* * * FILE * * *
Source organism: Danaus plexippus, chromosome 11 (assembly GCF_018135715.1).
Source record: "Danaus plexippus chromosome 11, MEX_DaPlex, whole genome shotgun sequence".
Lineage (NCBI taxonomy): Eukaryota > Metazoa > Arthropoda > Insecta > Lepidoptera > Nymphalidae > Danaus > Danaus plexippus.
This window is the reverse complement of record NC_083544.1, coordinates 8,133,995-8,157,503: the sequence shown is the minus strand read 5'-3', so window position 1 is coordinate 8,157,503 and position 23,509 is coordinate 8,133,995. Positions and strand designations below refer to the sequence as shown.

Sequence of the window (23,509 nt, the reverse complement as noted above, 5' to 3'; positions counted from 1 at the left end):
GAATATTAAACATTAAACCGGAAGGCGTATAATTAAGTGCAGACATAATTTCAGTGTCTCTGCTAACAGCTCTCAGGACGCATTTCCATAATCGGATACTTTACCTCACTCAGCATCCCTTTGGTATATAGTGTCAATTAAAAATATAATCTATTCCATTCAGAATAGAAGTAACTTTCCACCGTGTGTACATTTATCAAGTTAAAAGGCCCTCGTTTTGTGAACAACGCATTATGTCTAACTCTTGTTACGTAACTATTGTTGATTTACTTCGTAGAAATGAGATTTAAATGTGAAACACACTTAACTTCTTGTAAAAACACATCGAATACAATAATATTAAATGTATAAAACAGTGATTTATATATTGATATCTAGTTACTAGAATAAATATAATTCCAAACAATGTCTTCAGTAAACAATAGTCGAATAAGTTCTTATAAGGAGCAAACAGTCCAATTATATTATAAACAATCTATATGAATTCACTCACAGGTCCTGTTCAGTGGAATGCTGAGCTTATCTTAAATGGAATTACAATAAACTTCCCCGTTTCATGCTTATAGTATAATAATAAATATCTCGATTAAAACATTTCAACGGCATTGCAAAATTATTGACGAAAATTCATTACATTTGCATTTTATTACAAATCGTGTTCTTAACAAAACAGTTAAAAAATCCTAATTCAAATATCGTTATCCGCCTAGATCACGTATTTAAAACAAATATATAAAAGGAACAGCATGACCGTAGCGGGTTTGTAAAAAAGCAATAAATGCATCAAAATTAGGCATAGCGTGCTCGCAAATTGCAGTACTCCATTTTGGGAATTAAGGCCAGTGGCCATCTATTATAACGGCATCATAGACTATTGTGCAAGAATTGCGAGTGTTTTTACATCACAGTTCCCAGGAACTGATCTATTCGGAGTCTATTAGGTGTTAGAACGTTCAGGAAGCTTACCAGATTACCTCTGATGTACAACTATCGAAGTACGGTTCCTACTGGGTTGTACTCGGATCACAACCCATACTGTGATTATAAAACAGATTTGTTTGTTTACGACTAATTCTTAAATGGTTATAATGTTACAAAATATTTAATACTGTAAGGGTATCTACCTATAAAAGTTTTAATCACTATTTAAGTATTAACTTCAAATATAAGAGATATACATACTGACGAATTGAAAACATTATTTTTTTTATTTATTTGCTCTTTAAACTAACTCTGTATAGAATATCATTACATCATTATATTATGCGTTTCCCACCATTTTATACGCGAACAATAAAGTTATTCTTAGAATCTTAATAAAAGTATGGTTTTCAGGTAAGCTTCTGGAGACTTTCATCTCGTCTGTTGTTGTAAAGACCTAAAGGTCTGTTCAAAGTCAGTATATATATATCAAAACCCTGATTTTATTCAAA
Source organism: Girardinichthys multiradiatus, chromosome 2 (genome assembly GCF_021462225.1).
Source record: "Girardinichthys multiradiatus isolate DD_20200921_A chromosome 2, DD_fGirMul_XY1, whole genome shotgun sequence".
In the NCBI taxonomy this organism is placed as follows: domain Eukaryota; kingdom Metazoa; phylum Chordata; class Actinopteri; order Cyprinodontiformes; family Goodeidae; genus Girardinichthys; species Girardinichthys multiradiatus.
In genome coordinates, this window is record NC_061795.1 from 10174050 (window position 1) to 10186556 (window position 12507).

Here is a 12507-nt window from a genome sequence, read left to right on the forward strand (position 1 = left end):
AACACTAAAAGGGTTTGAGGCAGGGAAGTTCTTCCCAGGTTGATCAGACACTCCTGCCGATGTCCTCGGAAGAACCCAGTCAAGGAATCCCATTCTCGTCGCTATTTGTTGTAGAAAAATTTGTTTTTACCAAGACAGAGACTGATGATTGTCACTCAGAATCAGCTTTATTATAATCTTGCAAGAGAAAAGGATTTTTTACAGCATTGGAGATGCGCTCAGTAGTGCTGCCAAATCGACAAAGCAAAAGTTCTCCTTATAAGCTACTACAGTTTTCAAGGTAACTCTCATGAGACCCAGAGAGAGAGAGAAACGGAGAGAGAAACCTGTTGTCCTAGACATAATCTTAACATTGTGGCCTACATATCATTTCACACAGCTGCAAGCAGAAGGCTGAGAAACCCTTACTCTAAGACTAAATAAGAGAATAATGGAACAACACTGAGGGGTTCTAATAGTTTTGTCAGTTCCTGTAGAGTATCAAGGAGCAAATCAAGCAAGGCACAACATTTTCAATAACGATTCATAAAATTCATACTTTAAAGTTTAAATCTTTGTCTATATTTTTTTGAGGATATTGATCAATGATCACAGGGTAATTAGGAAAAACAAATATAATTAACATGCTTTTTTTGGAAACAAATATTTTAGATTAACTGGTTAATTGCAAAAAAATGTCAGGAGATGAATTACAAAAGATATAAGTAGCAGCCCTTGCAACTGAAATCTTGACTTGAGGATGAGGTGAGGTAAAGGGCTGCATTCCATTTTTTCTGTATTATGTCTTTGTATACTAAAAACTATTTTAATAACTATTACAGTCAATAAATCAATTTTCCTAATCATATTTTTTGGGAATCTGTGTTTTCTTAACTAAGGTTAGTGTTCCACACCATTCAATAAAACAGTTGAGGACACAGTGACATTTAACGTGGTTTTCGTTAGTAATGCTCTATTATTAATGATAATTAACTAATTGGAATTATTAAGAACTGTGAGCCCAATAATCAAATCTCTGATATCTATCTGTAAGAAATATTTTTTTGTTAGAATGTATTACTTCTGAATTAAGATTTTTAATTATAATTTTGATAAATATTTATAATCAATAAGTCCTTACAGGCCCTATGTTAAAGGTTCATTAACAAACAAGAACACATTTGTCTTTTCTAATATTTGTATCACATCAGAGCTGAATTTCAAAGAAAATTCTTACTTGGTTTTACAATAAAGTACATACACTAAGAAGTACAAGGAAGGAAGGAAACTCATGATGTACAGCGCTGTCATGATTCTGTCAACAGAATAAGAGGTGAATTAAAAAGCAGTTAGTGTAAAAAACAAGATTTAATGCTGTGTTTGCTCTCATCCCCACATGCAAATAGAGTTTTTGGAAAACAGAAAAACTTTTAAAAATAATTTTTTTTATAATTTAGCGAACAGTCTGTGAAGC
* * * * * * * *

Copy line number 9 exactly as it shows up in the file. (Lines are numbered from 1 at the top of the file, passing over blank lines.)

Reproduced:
In the NCBI taxonomy this organism is placed as follows: domain Eukaryota; kingdom Metazoa; phylum Chordata; class Actinopteri; order Cyprinodontiformes; family Goodeidae; genus Girardinichthys; species Girardinichthys multiradiatus.